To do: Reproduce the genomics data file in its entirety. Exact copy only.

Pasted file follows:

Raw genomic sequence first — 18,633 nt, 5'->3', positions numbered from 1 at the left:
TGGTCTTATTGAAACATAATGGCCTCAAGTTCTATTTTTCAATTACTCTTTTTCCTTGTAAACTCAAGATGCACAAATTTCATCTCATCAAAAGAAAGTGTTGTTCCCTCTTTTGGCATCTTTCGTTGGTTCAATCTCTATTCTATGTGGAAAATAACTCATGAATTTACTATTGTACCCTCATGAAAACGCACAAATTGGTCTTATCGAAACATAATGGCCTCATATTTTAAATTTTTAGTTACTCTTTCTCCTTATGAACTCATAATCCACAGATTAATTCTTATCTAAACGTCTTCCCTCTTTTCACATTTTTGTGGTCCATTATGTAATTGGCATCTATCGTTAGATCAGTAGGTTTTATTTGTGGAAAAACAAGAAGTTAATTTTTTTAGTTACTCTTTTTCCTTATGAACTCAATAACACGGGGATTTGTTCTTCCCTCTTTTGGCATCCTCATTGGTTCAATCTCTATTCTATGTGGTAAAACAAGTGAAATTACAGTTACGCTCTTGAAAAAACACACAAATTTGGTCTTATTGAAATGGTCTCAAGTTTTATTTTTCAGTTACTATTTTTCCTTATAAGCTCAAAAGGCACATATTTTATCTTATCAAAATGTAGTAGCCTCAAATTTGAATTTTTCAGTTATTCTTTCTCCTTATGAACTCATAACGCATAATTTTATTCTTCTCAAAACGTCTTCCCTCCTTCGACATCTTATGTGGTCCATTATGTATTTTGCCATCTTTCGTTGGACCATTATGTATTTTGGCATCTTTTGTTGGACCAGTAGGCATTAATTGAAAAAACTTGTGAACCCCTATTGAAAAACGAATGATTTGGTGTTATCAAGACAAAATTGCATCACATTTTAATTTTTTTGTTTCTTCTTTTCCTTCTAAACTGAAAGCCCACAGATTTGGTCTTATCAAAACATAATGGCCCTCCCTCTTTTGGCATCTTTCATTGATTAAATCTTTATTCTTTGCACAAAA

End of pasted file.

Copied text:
Raw genomic sequence first — 18,633 nt, 5'->3', positions numbered from 1 at the left:
TGGTCTTATTGAAACATAATGGCCTCAAGTTCTATTTTTCAATTACTCTTTTTCCTTGTAAACTCAAGATGCACAAATTTCATCTCATCAAAAGAAAGTGTTGTTCCCTCTTTTGGCATCTTTCGTTGGTTCAATCTCTATTCTATGTGGAAAATAACTCATGAATTTACTATTGTACCCTCATGAAAACGCACAAATTGGTCTTATCGAAACATAATGGCCTCATATTTTAAATTTTTAGTTACTCTTTCTCCTTATGAACTCATAATCCACAGATTAATTCTTATCTAAACGTCTTCCCTCTTTTCACATTTTTGTGGTCCATTATGTAATTGGCATCTATCGTTAGATCAGTAGGTTTTATTTGTGGAAAAACAAGAAGTTAATTTTTTTAGTTACTCTTTTTCCTTATGAACTCAATAACACGGGGATTTGTTCTTCCCTCTTTTGGCATCCTCATTGGTTCAATCTCTATTCTATGTGGTAAAACAAGTGAAATTACAGTTACGCTCTTGAAAAAACACACAAATTTGGTCTTATTGAAATGGTCTCAAGTTTTATTTTTCAGTTACTATTTTTCCTTATAAGCTCAAAAGGCACATATTTTATCTTATCAAAATGTAGTAGCCTCAAATTTGAATTTTTCAGTTATTCTTTCTCCTTATGAACTCATAACGCATAATTTTATTCTTCTCAAAACGTCTTCCCTCCTTCGACATCTTATGTGGTCCATTATGTATTTTGCCATCTTTCGTTGGACCATTATGTATTTTGGCATCTTTTGTTGGACCAGTAGGCATTAATTGAAAAAACTTGTGAACCCCTATTGAAAAACGAATGATTTGGTGTTATCAAGACAAAATTGCATCACATTTTAATTTTTTTGTTTCTTCTTTTCCTTCTAAACTGAAAGCCCACAGATTTGGTCTTATCAAAACATAATGGCCCTCCCTCTTTTGGCATCTTTCATTGATTAAATCTTTATTCTTTGCACAAAA